IN THE LATE 1950S, I was an assistant at Drian Galleries in London, and that job brought me into close contact with Denis Bowen, who had a small exhibition space nearby called the New Vision Centre. On weekends I would earn extra money by working there. It was a pioneering avant-garde gallery, open-minded enough to exhibit radical artists whom no one else would look at. One day a small figure came in with a pile of paintings and set them up for Bowen to look at. They were figurative works in the David Bomberg style of Vorticism. Bowen, who was kind but didn’t mince words, told the artist that he wouldn’t get anywhere with those canvasesthey represented the past, and he should go away and invent something that no one else had done. This was my first encounter with Gustav Metzger.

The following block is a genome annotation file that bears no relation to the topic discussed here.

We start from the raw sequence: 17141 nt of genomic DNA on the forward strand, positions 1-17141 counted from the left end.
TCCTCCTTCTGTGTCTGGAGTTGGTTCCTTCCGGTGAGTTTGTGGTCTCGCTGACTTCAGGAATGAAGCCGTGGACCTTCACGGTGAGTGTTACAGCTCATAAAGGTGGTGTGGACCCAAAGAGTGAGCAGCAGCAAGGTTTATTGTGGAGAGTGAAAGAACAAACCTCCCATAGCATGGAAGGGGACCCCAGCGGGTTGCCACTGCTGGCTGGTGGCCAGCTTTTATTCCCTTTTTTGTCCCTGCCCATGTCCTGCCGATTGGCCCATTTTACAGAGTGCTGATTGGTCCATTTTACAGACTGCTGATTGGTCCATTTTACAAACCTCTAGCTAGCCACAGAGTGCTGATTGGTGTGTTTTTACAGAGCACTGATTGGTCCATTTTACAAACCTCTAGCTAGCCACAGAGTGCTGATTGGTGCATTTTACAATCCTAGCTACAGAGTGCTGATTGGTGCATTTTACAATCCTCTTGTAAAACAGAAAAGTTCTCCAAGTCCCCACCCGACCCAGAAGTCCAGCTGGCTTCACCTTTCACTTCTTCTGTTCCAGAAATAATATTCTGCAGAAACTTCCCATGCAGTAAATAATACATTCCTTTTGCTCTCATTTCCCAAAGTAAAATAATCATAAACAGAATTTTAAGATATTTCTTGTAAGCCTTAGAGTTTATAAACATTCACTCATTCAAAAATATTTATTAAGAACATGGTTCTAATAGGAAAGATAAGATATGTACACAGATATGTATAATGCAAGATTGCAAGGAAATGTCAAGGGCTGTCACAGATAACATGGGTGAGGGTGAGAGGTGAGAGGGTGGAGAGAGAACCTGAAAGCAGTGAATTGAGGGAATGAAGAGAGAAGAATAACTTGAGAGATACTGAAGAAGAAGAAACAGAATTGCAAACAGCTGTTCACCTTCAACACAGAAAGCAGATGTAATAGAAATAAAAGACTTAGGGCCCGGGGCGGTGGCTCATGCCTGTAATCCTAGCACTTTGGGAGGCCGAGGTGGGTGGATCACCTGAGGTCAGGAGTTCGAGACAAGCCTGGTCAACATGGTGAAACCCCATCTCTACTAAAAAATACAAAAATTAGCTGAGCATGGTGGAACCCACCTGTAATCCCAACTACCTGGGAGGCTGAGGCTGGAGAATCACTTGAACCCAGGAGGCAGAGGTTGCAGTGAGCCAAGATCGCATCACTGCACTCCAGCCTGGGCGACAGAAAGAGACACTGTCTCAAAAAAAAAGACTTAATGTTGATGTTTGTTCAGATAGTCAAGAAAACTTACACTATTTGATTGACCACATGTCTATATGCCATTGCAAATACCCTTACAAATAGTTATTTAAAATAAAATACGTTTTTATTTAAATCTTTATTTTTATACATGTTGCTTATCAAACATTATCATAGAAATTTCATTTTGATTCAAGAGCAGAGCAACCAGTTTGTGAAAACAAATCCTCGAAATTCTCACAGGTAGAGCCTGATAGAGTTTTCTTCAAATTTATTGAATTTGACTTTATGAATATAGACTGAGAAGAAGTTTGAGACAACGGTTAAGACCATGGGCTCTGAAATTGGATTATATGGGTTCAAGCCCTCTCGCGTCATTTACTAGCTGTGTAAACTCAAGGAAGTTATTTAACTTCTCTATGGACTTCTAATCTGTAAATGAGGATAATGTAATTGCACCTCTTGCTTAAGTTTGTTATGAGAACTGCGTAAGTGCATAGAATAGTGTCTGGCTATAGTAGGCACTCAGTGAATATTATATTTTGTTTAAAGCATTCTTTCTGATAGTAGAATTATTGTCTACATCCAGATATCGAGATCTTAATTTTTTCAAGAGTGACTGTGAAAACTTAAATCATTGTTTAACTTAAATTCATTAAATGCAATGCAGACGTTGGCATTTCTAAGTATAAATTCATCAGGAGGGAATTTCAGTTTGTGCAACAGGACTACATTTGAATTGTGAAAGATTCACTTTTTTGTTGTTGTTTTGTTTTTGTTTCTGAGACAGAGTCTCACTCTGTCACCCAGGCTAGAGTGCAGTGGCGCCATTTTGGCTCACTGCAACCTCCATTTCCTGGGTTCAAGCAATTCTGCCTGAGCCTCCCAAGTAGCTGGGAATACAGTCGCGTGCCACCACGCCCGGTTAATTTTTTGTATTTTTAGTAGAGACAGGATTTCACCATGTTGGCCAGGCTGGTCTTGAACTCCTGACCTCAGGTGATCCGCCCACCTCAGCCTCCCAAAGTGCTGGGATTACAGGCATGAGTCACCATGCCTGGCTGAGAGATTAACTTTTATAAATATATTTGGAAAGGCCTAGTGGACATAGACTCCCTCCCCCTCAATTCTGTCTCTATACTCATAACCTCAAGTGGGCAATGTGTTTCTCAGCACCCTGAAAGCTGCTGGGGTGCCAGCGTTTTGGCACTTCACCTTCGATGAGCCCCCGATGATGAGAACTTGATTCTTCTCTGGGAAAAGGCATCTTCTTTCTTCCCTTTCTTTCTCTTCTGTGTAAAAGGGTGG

At that time, things were moving fast in the underground culture of London. The short-lived Peace
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